At 3:00 PM ET tomorrow, April 19, we’re hosting an Informational Webinar on the Mood Challenge for ResearchKit. You can access the webinar here.

  • Event Number: 665 737 039
  • Event Password: mood

All sound and video can be accessed through the web link, but if you have technical difficulties, you can access the audio using the following dial-in information:

  • Audio Conference Number: 415-655-0002
  • Audio Conference Access code: 665 737 039

The webinar will be archived on the Challenge blog for those who can’t attend. The webinar will be broadcast via WebEx. We recommend visiting the link in advance of 3:00 PM ET to download the required plug-in. Please note that the plug-in will not install if your browser has high security settings or you do not have administrative rights. For your reference, the full WebEx system requirements are available here. The session is able to accommodate up to 500 participants.

Launched today: The Mood Challenge for ResearchKit

What if the key to understanding mood was in your pocket? We believe it is.

The Mood Challenge for ResearchKit calls on researchers and technologists to submit proposals for ResearchKit studies that will further our understanding of mood and how it relates to daily life. The Challenge, a New Venture Fund program funded by the Robert Wood Johnson Foundation (RWJF) and powered by Luminary Labs, will award $500,000 and provide finalists with expert mentorship and piloting opportunities.

Despite decades of study, the full complexity of human mood is still a mystery. Mobile devices provide an unprecedented opportunity to investigate mood through the collection of active and passive data. ResearchKit, an open source software framework designed by Apple, turns iPhone into a powerful tool for medical research by helping doctors, scientists, and other researchers gather data more frequently and more accurately from participants anywhere in the world. Now, with the announcement of CareKit, insights gathered from these studies will be used to help people manage their well-being on a daily basis.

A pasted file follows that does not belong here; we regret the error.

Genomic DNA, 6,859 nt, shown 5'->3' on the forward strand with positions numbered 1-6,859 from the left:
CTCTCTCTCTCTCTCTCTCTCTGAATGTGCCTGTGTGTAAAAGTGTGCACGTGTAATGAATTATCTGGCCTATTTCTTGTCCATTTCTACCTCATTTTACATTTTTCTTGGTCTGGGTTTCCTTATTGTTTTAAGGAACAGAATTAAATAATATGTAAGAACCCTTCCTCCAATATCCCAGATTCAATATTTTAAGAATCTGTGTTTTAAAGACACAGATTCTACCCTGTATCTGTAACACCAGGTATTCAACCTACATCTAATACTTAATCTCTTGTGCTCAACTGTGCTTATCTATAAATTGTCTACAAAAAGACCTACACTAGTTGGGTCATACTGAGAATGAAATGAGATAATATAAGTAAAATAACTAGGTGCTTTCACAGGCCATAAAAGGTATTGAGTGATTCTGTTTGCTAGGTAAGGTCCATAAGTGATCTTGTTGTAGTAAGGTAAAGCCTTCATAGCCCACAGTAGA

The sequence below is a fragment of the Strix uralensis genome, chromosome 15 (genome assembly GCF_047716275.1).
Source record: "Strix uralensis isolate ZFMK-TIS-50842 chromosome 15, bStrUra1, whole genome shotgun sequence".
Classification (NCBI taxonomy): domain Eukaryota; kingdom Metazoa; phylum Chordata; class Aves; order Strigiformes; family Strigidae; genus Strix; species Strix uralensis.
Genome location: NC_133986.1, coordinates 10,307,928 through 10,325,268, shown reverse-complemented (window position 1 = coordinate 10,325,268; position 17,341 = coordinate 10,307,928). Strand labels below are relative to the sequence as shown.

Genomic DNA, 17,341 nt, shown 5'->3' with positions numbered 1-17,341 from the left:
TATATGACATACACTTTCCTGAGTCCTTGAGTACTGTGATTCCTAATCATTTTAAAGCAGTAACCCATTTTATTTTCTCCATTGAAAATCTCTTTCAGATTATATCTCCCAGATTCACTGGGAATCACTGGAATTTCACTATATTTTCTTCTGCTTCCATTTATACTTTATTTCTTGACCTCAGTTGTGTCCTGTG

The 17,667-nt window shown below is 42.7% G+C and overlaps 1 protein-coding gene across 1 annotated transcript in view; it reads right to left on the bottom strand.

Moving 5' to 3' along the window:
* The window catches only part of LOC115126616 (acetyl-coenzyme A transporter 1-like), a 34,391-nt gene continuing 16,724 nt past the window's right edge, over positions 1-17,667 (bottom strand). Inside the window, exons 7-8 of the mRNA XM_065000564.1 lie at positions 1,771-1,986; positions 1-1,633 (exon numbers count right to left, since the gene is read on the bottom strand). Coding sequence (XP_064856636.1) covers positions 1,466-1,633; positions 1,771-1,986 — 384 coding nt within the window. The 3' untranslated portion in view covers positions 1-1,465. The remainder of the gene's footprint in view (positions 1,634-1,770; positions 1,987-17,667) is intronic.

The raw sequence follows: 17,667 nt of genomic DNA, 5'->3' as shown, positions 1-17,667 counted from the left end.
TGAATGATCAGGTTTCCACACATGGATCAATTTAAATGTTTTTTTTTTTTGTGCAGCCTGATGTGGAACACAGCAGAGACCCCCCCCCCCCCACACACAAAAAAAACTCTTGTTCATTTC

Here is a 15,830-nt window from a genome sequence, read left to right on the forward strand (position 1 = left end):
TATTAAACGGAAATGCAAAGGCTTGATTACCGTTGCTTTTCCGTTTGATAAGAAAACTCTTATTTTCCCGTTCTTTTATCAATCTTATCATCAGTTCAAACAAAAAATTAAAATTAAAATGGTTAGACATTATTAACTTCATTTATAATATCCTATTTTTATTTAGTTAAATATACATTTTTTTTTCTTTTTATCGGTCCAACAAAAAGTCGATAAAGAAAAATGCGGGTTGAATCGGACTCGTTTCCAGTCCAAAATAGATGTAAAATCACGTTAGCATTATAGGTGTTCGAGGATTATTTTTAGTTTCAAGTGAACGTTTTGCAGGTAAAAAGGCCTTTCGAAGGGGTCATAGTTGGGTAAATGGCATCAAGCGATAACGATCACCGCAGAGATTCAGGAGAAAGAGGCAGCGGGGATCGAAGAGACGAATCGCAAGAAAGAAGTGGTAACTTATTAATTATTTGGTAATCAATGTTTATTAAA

Entrants are encouraged to go beyond measuring the surface level of what we call emotion and mood to explore contextual factors and social determinants that relate to mood, such as weather, pollution, access to food, sleep, and social connectedness.

“We think platforms like ResearchKit have the potential to revolutionize how research is conducted, and we’re launching this competition to help explore that,” said RWJF President and CEO Risa-Lavizzo-Mourey. “We know that mood is one of the keys to health, but much more can be learned about the relationship between mood and the many social and economic factors that affect it, and our health. We’re thrilled to help advance research in this field that will help build a Culture of Health in America.”

Interested? Proposals for ResearchKit studies will be accepted until May 22, 2016. Five semi-finalists will receive $20,000 each and have the opportunity to develop their proposals into app designs during the Virtual Accelerator, which includes an in-person boot camp to help with the development of their designs. Following the Virtual Accelerator, two finalists will receive $100,000 and move ahead to the Finalist Incubation and Testing phase, during which teams will fully develop their designs into prototypes. Following testing, one winner will be chosen to receive $200,000 to continue development and, finally, submit to the App Store.

We are excited to see how entrant proposals will help transform mood research!